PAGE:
Meyer Wilson Investigates Former Broker Bryan Anderson for Allegedly Employing Ponzi Scheme
Former financial broker, Bryan W. Anderson, is under investigation by FINRA for allegedly defrauding his investors of over $8.4 million dollars. The alleged fraud occurred while Anderson worked for MetLife Securities, Inc. through to his time at Pruco Securities, LLC, between 2009 and 2014. While working for these firms, he had met and retained connections with many investors, building a trust that he later exploited, according to the allegations.
Anderson allegedly offered stock options that were neither registered nor was he authorized to sell them. His investors were solicited for funds, which he allegedly used for his own personal gains, rather than actual investments. In 2003, Anderson started a company called 360 Properties LLC that supposedly developed real estate. However, around 2009, the allegations claim that the company was generating most of its income through leasing properties that Anderson allegedly knew to be untrue. Furthermore, some of the customers believed that the company was associated with MetLife Securities, a fact that Anderson did not clarify or disprove, according to the charges.
Anderson allegedly made false representations of investment and convinced 18 individuals and families to wire, mail, and deliver over $8.4 million dollars into Banccorp South Bank, which is allegedly controlled and owned by Anderson and his wife. Rather than investing the funds, however, he allegedly used them to pay off earlier investors and fund his own lifestyle. 12 of those individuals lost a sum total of 3,063,614.40.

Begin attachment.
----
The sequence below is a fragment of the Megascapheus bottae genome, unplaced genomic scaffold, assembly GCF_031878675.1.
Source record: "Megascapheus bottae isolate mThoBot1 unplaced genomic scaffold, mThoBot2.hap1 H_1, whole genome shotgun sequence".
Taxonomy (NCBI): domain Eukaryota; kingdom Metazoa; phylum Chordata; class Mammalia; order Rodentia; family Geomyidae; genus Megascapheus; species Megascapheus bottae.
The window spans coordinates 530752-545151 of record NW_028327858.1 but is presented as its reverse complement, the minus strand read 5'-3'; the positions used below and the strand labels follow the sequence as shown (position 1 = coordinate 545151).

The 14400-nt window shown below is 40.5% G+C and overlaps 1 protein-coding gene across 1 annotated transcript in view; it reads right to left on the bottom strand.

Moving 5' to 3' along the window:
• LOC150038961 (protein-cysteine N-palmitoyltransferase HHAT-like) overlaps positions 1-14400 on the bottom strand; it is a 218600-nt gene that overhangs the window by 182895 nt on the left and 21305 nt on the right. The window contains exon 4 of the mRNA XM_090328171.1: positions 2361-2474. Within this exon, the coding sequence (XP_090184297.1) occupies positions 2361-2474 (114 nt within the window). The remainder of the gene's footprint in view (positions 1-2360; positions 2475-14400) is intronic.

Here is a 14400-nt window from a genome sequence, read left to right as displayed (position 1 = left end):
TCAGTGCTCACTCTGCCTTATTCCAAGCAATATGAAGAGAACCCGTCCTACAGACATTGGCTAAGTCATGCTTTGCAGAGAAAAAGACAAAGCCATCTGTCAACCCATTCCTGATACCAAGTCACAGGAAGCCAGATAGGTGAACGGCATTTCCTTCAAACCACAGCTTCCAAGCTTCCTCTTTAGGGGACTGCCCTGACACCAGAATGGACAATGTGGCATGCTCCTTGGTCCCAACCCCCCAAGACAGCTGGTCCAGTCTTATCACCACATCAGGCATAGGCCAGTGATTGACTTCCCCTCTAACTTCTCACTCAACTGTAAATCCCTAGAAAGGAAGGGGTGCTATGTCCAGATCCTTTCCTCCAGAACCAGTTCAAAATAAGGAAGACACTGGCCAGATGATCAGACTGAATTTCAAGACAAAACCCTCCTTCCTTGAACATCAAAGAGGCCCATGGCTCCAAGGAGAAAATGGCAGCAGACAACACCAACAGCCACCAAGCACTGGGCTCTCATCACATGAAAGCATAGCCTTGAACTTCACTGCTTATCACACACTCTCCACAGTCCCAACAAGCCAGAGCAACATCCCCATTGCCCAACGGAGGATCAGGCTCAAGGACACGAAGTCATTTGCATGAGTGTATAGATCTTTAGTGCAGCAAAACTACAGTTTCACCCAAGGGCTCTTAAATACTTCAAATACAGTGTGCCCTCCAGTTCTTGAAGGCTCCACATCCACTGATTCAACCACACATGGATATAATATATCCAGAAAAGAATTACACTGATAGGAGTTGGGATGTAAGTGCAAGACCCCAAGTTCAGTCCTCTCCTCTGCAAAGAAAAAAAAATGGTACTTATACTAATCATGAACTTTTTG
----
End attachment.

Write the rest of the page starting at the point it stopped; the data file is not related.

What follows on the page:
The former broker is alleged to have conducted a Ponzi scheme as well. Anderson allegedly issued promissory notes that were worthless. He allegedly promised investors the following about their investments:
- 5% to 20% return on investments
- They would see returns between 30 and 60 days
- Can access their money at any time
- The investments are 100% risk free
Anderson did not uphold his promises, and rather used the funds to pay off previous investors, according to the claims. When he could not keep up with the expenses, he allegedlylied about the false funds. He also allegedly allocated investors’ money into his wife’s TD Ameritrade Account.
FINRA also asserts that Anderson committed multiple cases of wire fraud.
The charges include:
- A wire transfer from K.C. Wells Fargo bank into Anderson’s Banccorp South account for $571,378.30
- A wire transfer from K.C. Wells Fargo bank into Anderson’s Banccorp South account for $368,000
- Illegally Received $100,000 from an individual named T.C.
If convicted, Anderson will be responsible for paying reparations and could be forced to forfeit all U.S. property that he has a hold on.
If you or a loved one is a victim of Bryan Anderson’s alleged scheming, give us a call today! Our investor fraud attorneys are willing and ready to determine if we can help! Schedule a free case evaluation today!